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Old 01-10-2008, 08:32 AM   #48
Jack Gayton
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Re: How Has Paleo Worked For You?

Thanks Jay .. I love almonds, walnuts etc and olive oil is a staple, so I'll have to keep that in mind and try some new fat sources so I don't get burned out on the same stuff..
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Old 01-11-2008, 06:13 AM   #49
Gorm Laursen
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Re: How Has Paleo Worked For You?

Jack. It went on and off for a couple off weeks. More like confusion and slight dissyness. When it comes to the physical side, I was more tired, but not noticeable. Mainly because I switched during Tour de France = couching alot!
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Old 01-11-2008, 09:06 AM   #50
Jeffrey White
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Re: How Has Paleo Worked For You?

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Originally Posted by Susie Rosenberg View Post
I have been, for the most part. Except for those mornings I woke up feeling the need to eat.

It's only been a couple of weeks, so I'm no expert and I'm willing to change things as I go along.

I've been doing a whole lot of reading lately about longevity and health, including the original studies done on the Okinawans, those people with the highest proportion of healthy elders---including those living to and beyond 100.

What I'm concluding from this reading is that vastly different food cultures have better health indices than the US, ranging from the French, with their diets rich in saturated fat, white bread, and wine, to the Okinawans, who eat white rice, vegetables, fish, a little meat, sea vegetables and little fat.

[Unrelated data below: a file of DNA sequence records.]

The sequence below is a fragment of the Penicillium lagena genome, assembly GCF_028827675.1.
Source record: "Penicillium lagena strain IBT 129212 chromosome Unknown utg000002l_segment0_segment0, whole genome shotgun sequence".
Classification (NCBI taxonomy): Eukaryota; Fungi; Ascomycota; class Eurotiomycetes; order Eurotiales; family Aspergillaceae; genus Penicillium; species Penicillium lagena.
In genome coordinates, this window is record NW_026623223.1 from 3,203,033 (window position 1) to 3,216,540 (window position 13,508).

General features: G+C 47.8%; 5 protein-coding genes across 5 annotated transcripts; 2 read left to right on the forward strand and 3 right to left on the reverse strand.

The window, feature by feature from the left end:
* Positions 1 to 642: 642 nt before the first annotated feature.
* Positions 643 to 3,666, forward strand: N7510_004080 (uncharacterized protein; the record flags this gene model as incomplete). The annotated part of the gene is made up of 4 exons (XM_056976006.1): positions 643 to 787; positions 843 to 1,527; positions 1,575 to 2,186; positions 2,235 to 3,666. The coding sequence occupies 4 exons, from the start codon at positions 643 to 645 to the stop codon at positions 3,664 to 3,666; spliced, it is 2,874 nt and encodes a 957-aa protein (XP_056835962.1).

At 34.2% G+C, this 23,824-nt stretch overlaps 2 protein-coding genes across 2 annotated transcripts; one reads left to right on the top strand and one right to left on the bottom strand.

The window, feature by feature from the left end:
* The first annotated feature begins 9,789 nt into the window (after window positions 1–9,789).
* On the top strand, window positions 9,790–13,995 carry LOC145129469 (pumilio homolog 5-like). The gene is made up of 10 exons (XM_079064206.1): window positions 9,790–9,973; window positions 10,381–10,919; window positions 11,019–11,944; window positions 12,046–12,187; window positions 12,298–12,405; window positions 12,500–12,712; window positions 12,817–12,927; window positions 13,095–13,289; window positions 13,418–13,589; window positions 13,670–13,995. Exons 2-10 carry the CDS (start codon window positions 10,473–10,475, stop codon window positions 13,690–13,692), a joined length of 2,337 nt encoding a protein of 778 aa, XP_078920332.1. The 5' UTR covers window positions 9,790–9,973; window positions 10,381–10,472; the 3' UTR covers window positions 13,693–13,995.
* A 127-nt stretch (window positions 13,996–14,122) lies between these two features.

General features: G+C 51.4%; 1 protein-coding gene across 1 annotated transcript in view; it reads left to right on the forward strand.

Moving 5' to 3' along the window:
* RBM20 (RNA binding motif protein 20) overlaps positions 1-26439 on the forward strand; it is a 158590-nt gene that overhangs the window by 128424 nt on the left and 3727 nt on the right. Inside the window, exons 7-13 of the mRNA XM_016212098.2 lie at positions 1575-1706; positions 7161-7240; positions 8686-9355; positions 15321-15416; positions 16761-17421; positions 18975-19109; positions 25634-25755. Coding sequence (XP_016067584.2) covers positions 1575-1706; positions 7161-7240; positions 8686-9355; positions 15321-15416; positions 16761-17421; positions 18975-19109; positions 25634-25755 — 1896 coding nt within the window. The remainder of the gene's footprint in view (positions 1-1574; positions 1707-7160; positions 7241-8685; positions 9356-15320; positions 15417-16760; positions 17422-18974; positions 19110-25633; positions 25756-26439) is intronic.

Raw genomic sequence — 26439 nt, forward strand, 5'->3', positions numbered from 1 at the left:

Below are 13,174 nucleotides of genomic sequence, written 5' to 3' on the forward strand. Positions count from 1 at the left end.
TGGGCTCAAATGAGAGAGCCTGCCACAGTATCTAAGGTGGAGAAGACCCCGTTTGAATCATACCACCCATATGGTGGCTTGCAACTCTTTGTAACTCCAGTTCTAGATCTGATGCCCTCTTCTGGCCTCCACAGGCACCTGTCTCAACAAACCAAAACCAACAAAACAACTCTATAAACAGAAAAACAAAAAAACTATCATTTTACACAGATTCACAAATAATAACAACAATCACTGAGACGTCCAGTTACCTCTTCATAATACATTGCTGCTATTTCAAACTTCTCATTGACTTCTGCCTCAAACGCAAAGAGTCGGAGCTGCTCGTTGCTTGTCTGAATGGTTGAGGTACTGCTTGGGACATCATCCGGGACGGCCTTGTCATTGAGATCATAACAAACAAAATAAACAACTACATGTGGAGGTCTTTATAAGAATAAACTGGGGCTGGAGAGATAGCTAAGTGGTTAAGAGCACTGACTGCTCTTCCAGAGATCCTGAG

What the French and the Okinawans do have in common is that their traditional diets are not industrialized: they eat real food, and not too much.

So whether paleo works because it's paleo, or because it's real food, well....the evidence seems to suggest it's the "real food" aspect, based upon my reading.

The problem is, real food is getting harder and harder to find.

Real food might be bread made from fresh flour, yeast, salt and water, but certainly not the stuff that comes presliced, with preservatives and HFCS and lasts for weeks without spoiling.

Real food might be yogurt made from the milk of a grassfed animal that changes its taste over the grazing year, but it almost certainly does not include "go-gurt" in a tube, or Light 'n Fit yogurt sweetened with aspartame or Splenda.

Real food might include slow-cooked whole oats, but it almost certainly is not Cap'n Crunch cereal that also will last longer than your child's infatuation with the stuff.

The rest of that crap in the market is a manufactured edible. It is not real food.

Susie
Personally I believe something like Paleo diet might as well be the "Grapefruit Diet" or any other gimmick. And part of why I believe that was re-enforced by you in this post.